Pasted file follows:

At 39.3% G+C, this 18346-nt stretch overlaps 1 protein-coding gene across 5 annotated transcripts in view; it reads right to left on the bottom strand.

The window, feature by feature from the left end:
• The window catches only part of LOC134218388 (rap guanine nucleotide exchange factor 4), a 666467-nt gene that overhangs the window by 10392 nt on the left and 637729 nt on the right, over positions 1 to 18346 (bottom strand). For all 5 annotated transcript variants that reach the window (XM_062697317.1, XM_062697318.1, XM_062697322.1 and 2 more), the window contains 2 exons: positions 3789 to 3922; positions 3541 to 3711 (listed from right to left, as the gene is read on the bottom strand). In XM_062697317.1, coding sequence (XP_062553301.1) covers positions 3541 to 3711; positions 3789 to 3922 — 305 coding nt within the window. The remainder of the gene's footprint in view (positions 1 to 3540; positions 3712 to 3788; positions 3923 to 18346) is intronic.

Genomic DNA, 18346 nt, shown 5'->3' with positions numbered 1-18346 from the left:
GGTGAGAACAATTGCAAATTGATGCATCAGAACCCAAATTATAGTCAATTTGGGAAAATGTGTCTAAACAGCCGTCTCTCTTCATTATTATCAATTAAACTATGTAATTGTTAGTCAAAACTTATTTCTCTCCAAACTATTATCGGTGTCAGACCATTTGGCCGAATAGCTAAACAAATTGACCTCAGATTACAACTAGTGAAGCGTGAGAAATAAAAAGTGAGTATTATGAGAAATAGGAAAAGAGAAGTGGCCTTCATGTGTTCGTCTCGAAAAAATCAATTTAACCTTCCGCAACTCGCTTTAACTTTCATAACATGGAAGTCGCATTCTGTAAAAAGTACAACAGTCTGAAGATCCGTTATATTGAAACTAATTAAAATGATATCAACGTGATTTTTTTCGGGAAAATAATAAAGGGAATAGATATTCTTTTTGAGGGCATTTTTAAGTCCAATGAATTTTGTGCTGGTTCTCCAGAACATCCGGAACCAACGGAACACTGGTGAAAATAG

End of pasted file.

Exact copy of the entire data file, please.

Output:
At 39.3% G+C, this 18346-nt stretch overlaps 1 protein-coding gene across 5 annotated transcripts in view; it reads right to left on the bottom strand.

The window, feature by feature from the left end:
• The window catches only part of LOC134218388 (rap guanine nucleotide exchange factor 4), a 666467-nt gene that overhangs the window by 10392 nt on the left and 637729 nt on the right, over positions 1 to 18346 (bottom strand). For all 5 annotated transcript variants that reach the window (XM_062697317.1, XM_062697318.1, XM_062697322.1 and 2 more), the window contains 2 exons: positions 3789 to 3922; positions 3541 to 3711 (listed from right to left, as the gene is read on the bottom strand). In XM_062697317.1, coding sequence (XP_062553301.1) covers positions 3541 to 3711; positions 3789 to 3922 — 305 coding nt within the window. The remainder of the gene's footprint in view (positions 1 to 3540; positions 3712 to 3788; positions 3923 to 18346) is intronic.

Genomic DNA, 18346 nt, shown 5'->3' with positions numbered 1-18346 from the left:
GGTGAGAACAATTGCAAATTGATGCATCAGAACCCAAATTATAGTCAATTTGGGAAAATGTGTCTAAACAGCCGTCTCTCTTCATTATTATCAATTAAACTATGTAATTGTTAGTCAAAACTTATTTCTCTCCAAACTATTATCGGTGTCAGACCATTTGGCCGAATAGCTAAACAAATTGACCTCAGATTACAACTAGTGAAGCGTGAGAAATAAAAAGTGAGTATTATGAGAAATAGGAAAAGAGAAGTGGCCTTCATGTGTTCGTCTCGAAAAAATCAATTTAACCTTCCGCAACTCGCTTTAACTTTCATAACATGGAAGTCGCATTCTGTAAAAAGTACAACAGTCTGAAGATCCGTTATATTGAAACTAATTAAAATGATATCAACGTGATTTTTTTCGGGAAAATAATAAAGGGAATAGATATTCTTTTTGAGGGCATTTTTAAGTCCAATGAATTTTGTGCTGGTTCTCCAGAACATCCGGAACCAACGGAACACTGGTGAAAATAG